Geartalk: First impressions of the Leica M9

Providence. A few weeks ago, i posted on a European friend’s Facebook page that it was my dream to shoot with the Leica M9, as a comment to one of his many incredible photographs. Then, out-of-the-blue, i’m contacted by a gentleman who is also a friend of the person who lives in Europe (on whose wall i posted the comment). We start chatting, and he turns out to be someone with a degree of influence in Malaysia’s very own Leica Store.

After a few more chats, it is revealed that enjoys a good cigar, just like me. In an off-hand comment, i tell him, i’ll trade him some cigars for a Leica M9. The next thing i know, the Leica Store Malaysia calls me up, “Sir, where would you like your Leica M9 delivered?”

I nearly fainted.


Thank you, sir. Thank you, Leica Store Malaysia (their Facebook page), for this glorious opportunity.



I’ve had the M9 for a few days now, and i’ve tested it with 3 different lenses — the Leica 35mm f/2 SUMMICRON-M ASPH, the Leica 28mm f/2 Summicron-M ASPH, and the Leica 50mm f/1.4 ASPH SUMMILUX-M. All three lenses are amazing, and have character; almost like a wild beast, it takes some effort to break them down, before you draw out the results you want.


For my eye, the 35mm f2 SUMMICRON is the sharpest of the three, however, i wasn’t comfortable with the focal length. Presumably because i’ve never used a 35mm before, usually staying at 28mm or at 50mm. The 28mm f2 SUMMICRON is an amazing wide angle lens. Zero distortion, parallel lines are ramrod straight. However, the lens itself blocked part of the bottom right hand corner of the viewfinder, which became distracting for me. The 50mm f1.4 SUMMILUX — what can i say that hasn’t been said about this amazing lens? The best 50mm lens EVER invented? Possibly. Bokeh is delicious, easy to focus (i found the focusing ring’s nob suited me very well, made it easy to focus quickly), and it didn’t block the viewfinder.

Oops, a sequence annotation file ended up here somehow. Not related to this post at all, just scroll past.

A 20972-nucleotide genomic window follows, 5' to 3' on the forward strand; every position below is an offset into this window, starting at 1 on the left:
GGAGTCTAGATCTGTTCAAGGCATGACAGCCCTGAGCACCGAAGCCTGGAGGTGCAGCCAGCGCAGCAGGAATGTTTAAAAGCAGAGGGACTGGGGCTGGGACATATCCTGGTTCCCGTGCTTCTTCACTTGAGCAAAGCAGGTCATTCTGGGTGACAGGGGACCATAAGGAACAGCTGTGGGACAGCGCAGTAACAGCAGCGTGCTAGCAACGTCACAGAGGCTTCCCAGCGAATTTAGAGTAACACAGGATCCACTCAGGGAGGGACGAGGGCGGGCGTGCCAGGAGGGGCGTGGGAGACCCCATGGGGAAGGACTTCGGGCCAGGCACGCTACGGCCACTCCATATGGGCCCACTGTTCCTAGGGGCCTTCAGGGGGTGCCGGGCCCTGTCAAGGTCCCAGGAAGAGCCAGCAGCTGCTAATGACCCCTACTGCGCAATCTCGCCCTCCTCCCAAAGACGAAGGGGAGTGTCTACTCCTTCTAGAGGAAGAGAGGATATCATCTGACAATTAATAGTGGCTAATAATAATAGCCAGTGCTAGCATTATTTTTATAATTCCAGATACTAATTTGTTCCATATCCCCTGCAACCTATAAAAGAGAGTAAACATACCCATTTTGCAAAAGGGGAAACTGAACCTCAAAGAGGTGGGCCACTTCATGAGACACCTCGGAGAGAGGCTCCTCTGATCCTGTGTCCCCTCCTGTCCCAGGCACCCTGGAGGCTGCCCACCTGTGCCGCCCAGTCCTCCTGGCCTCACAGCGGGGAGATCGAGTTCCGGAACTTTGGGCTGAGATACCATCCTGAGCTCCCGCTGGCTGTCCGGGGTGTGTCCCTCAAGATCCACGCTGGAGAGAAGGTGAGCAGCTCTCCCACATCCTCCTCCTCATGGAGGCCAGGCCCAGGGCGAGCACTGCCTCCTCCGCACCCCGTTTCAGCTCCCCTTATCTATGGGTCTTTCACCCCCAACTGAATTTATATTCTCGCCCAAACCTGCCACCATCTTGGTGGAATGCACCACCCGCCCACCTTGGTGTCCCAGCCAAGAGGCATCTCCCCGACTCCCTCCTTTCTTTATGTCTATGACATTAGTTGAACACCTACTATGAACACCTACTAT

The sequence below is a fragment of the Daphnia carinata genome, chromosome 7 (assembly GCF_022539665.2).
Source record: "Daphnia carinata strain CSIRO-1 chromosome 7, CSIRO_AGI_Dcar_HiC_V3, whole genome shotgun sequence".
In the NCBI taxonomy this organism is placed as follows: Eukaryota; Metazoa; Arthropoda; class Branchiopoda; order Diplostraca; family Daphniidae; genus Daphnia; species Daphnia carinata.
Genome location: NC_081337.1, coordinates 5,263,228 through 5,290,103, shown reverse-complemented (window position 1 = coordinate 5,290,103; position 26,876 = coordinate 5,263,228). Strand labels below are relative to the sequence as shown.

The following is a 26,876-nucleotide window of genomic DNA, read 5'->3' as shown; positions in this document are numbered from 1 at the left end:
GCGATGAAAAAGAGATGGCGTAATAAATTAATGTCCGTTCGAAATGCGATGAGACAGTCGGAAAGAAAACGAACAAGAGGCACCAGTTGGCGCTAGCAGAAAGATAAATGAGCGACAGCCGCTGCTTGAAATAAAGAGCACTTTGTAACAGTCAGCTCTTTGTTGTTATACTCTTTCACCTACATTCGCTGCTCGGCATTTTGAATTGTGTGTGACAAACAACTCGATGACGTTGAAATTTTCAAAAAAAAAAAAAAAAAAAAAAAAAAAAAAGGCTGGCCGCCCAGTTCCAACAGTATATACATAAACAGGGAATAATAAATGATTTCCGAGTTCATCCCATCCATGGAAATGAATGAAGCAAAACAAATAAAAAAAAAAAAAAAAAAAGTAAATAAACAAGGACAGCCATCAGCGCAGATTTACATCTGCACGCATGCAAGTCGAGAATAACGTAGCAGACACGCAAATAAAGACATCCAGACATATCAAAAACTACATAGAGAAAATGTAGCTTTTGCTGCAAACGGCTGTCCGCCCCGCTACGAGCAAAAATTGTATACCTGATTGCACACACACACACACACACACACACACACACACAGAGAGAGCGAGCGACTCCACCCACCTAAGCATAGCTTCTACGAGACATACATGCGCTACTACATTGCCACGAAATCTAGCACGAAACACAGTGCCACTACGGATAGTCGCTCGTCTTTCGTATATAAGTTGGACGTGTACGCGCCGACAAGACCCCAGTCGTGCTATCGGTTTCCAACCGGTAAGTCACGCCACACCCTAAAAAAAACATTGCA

Shot with the 35mm f2 SUMMICRON – click on the images for the larger versions on Flickr.


The colour saturation and sharpness is mind-blowing.


How about the camera itself? I think the perception that manual focus is “difficult” is a product of a generation accustomed to the expectations of snappy Auto Focus, the faster the better. In fact, many brands claim to have “the fastest AF in the world” as part of the marketing messaging; do it enough times, and pretty soon people begin to believe that that’s the way to go, the only way to go.

Shot with the 28mm f2 SUMMICRON – click on the images for the larger versions on Flickr.


Notice the lines along the edges, completely straight. Distortion free on the subjects despite the very short range.


Being brought up on a diet of MF Nikons as a boy, the manual focus experience isn’t new to me. The very first photograph i took required me to line up the split prism in the viewfinder. My dad taught me that. I still remember the lesson. A good memory. So in way, i’m probably nostalgic and that lends itself to the appeal it has for me.

The only grouse i have about the M9 from a usability perspective is that i’m a left eyed shooter. The viewfinder, being on the left side of the camera, therefore, squashes my nose against the LCD, and completely removes me of my peripheral vision.

But besides that, focus is easy, made doubly so by the smooth focusing ring dampening of the lenses. In some case, focus is faster, and even more accurate (because i decide the focus point, not the processor) on the M9 than on an AF camera.

Shot with the 50mm f1.4 SUMMILUX – click on the images for the larger version in Flickr


Back to Leica’s roots, B&W photography


The other thing i like about the camera is the simplicity of it all. Have you seen the new Sony’s being released in Photokina 2012 this week? They look like they have enough buttons on them to start a nuclear war! Getting lost in the menus would be very easy. Ditto the other Japanese brands — there seems to be a love affair with squeezing in as many options/menus/buttons as possible. Not to say that they don’t have a good purpose (i use them extensively too), but it just means that the learning curve is steep. With the M9, because the menu system is threadbare, almost embarrassingly so, i figured every out in 10 minutes (seriously) and within 15, had setup customized settings to suit my own shooting style.

And once you start shooting, the need to mess with the buttons again is minimal. EV compensation is probably the most of what is generally required, and this is done with just a one-button push.

I’m sure there is a lot more to discover about the Leica M9, and i look forward to the discovery. Time to go for my holiday. Istanbul, here i come!


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